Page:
This wealth distribution led to a very interesting trend occurring in US philanthropy right now. In the past, major philanthropic contributions have largely gone to charities and organizations located in major metropolitan centers. Generally, the same places all the wealth was located. Now, with wealthy individuals being spread across the country, more and more philanthropic giving is happening in smaller urban centers and even rural areas.
Distribution of wealth = distribution of philanthropy
While billionaires, of course, have more than their fair share of philanthropic dollars to spread around, they are of course not the only individuals capable of creating real change with their financial largesse. In a report published by Wealth-X last year, there were in excess of 73,000 individuals of “ultra-net-worth.” According to the report, “ultra-net-worth” was defined as people possessing liquid assets in excess of $30 million. While the largest concentrations of these people were still found in the more traditional affluent cities of Los Angeles and New York, there were plenty of individuals populating smaller urban centers in less populous states such as Arizona, Minnesota and Michigan.
This distribution of wealth goes a long way towards explaining how so many smaller universities and regional cultural institutions are suddenly finding themselves the beneficiaries of some major contributions and raising money in record amounts. For instance, out of the 20 universities that received the most donations in 2017, 3 of them were state universities in Indiana, Ohio and Michigan.
Small players becoming national powerhouses
This sudden influx of wealth goes a long way towards explaining why the charitable Foundation For The Carolinas (FFTC) has suddenly become one of the biggest philanthropic powerhouses capable of competing on a national level. Established in 1958 on the basis of a $3,000 gift from the United Way, the tiny little local foundation that could has developed into a mighty locomotive boasting a whopping $2.5 billion in assets in 2017.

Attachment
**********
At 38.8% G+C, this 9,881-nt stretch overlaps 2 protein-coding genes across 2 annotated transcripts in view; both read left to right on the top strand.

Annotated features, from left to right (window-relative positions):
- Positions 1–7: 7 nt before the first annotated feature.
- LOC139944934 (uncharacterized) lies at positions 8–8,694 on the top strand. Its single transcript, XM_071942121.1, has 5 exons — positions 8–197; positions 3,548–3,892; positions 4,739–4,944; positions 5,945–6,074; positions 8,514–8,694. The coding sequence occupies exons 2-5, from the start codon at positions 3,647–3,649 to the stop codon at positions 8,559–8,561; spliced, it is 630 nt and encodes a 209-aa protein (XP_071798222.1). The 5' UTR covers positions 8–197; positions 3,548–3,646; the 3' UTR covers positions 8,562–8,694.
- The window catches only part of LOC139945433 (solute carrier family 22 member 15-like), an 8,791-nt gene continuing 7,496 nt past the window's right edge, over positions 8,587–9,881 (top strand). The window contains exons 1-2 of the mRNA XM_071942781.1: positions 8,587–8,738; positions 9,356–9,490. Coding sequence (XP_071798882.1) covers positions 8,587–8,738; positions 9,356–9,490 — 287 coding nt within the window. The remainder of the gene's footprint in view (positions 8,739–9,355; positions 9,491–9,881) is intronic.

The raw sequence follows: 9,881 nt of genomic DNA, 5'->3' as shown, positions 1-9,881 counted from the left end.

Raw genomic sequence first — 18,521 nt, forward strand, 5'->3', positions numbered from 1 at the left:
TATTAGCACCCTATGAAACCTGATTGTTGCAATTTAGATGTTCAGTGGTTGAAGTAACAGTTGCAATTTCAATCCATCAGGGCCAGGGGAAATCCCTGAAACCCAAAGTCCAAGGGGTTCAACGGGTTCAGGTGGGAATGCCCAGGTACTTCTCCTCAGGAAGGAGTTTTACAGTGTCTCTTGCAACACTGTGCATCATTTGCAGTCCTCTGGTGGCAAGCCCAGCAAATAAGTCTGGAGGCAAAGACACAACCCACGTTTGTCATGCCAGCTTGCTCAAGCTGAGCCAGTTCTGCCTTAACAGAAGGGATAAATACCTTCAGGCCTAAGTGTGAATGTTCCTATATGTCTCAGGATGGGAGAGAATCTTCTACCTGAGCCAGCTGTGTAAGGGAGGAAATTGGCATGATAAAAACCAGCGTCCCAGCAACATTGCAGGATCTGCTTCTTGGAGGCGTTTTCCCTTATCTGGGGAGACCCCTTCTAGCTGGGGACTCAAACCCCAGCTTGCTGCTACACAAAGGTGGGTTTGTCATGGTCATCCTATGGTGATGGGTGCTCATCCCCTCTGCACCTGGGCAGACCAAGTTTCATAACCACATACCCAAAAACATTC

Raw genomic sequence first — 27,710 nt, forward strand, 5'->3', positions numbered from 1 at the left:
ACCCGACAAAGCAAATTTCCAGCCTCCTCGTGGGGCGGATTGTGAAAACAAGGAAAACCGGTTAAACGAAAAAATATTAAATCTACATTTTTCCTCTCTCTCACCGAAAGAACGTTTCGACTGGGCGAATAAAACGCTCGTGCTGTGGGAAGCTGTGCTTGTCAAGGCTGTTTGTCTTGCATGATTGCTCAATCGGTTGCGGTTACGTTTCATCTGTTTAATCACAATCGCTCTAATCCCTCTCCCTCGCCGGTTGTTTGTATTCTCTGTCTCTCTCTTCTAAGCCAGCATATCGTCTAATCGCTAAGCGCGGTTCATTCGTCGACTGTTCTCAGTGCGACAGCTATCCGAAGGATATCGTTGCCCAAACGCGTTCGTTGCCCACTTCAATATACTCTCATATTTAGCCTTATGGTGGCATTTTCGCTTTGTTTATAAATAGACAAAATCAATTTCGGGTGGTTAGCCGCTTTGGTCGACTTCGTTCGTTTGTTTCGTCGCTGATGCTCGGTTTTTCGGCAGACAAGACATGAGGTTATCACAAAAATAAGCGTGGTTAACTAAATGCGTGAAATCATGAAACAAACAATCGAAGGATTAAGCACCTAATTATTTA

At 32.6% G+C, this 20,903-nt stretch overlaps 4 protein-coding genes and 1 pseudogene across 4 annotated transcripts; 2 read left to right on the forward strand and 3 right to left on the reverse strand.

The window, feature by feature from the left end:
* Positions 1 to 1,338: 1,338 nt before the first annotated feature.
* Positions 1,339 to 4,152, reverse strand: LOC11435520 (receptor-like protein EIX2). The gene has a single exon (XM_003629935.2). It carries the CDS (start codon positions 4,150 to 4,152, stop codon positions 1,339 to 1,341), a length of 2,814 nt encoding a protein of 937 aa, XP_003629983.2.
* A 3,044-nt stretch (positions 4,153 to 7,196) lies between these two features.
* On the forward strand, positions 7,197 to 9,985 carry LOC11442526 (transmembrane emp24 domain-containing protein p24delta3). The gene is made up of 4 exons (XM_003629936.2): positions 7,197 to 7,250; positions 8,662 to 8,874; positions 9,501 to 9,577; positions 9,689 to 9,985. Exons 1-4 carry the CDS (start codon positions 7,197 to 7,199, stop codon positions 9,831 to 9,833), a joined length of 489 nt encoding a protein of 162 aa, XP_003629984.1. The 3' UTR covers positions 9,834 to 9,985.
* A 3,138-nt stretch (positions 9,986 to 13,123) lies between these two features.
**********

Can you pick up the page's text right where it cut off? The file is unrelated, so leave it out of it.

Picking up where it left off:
New strategies for the 21st Century
Subsidiary foundations are making a huge difference, but not just with aging donors looking to make an impact before they retire or a way to contribute after retirement. Even young companies like MapAnything are creating small subsidiary foundations and pledging percentages of their equity to them. In 2017, nearly 29,000 grants were issued by the FFTC, with more than $420 million of funding going out the door. Their assets gained them a 6th place position on the list of largest community foundations, but their grants and contributions earned them a 2nd place on that list.
Small regional affiliate foundations help distribute grants and funding
Regardless of whether you reside anywhere in or near the Carolinas, the FTTC is a foundation worth watching. The FTTC serves counties located in both North and South Carolina and is one of only a few such institutions that can boast such a successful track record leading to its phenomenal growth rate. Grants are awarded in such diverse areas as education, animal welfare, disaster relief, environmental concerns and even to religious institutions. The foundation manages dozens of competitive grant programs in addition to the charitable funds of more than 2,600 individuals, families, businesses and non-profits.